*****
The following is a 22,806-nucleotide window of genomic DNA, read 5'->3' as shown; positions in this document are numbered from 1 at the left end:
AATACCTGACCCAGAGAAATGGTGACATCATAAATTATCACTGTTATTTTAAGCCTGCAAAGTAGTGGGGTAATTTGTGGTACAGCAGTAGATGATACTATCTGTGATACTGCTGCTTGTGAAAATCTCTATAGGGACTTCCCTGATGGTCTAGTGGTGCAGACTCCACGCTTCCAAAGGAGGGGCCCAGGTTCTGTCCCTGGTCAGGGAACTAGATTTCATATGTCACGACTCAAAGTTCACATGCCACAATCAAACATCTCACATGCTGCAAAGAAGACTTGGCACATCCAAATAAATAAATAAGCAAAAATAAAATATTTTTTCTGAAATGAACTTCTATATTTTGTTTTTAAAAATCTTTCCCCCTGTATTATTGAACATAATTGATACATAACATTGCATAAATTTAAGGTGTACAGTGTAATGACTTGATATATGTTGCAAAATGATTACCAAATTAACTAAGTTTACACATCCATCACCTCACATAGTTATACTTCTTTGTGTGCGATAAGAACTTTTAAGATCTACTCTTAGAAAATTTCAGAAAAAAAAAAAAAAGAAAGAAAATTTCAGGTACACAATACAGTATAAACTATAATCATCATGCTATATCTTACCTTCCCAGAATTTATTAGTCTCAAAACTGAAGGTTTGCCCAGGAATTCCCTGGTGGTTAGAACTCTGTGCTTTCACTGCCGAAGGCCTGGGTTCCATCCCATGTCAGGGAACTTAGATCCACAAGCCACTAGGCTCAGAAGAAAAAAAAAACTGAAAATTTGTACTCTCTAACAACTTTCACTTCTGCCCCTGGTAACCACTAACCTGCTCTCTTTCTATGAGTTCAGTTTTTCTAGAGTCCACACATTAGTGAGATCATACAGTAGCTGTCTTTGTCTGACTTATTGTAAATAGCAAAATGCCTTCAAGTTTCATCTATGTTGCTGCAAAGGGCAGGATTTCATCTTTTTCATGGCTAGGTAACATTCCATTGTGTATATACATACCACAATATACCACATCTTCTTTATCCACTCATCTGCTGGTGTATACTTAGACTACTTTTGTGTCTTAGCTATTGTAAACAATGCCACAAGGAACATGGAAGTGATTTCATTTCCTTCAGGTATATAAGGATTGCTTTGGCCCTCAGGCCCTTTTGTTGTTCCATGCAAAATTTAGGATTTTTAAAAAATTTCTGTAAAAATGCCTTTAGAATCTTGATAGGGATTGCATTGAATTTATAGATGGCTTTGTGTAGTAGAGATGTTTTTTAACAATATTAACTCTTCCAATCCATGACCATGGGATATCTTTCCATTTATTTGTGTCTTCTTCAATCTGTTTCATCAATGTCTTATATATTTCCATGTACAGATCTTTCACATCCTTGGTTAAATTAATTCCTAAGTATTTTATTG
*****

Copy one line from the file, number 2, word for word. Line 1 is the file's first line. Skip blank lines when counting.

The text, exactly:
AATACCTGACCCAGAGAAATGGTGACATCATAAATTATCACTGTTATTTTAAGCCTGCAAAGTAGTGGGGTAATTTGTGGTACAGCAGTAGATGATACTATCTGTGATACTGCTGCTTGTGAAAATCTCTATAGGGACTTCCCTGATGGTCTAGTGGTGCAGACTCCACGCTTCCAAAGGAGGGGCCCAGGTTCTGTCCCTGGTCAGGGAACTAGATTTCATATGTCACGACTCAAAGTTCACATGCCACAATCAAACATCTCACATGCTGCAAAGAAGACTTGGCACATCCAAATAAATAAATAAGCAAAAATAAAATATTTTTTCTGAAATGAACTTCTATATTTTGTTTTTAAAAATCTTTCCCCCTGTATTATTGAACATAATTGATACATAACATTGCATAAATTTAAGGTGTACAGTGTAATGACTTGATATATGTTGCAAAATGATTACCAAATTAACTAAGTTTACACATCCATCACCTCACATAGTTATACTTCTTTGTGTGCGATAAGAACTTTTAAGATCTACTCTTAGAAAATTTCAGAAAAAAAAAAAAAAGAAAGAAAATTTCAGGTACACAATACAGTATAAACTATAATCATCATGCTATATCTTACCTTCCCAGAATTTATTAGTCTCAAAACTGAAGGTTTGCCCAGGAATTCCCTGGTGGTTAGAACTCTGTGCTTTCACTGCCGAAGGCCTGGGTTCCATCCCATGTCAGGGAACTTAGATCCACAAGCCACTAGGCTCAGAAGAAAAAAAAAACTGAAAATTTGTACTCTCTAACAACTTTCACTTCTGCCCCTGGTAACCACTAACCTGCTCTCTTTCTATGAGTTCAGTTTTTCTAGAGTCCACACATTAGTGAGATCATACAGTAGCTGTCTTTGTCTGACTTATTGTAAATAGCAAAATGCCTTCAAGTTTCATCTATGTTGCTGCAAAGGGCAGGATTTCATCTTTTTCATGGCTAGGTAACATTCCATTGTGTATATACATACCACAATATACCACATCTTCTTTATCCACTCATCTGCTGGTGTATACTTAGACTACTTTTGTGTCTTAGCTATTGTAAACAATGCCACAAGGAACATGGAAGTGATTTCATTTCCTTCAGGTATATAAGGATTGCTTTGGCCCTCAGGCCCTTTTGTTGTTCCATGCAAAATTTAGGATTTTTAAAAAATTTCTGTAAAAATGCCTTTAGAATCTTGATAGGGATTGCATTGAATTTATAGATGGCTTTGTGTAGTAGAGATGTTTTTTAACAATATTAACTCTTCCAATCCATGACCATGGGATATCTTTCCATTTATTTGTGTCTTCTTCAATCTGTTTCATCAATGTCTTATATATTTCCATGTACAGATCTTTCACATCCTTGGTTAAATTAATTCCTAAGTATTTTATTG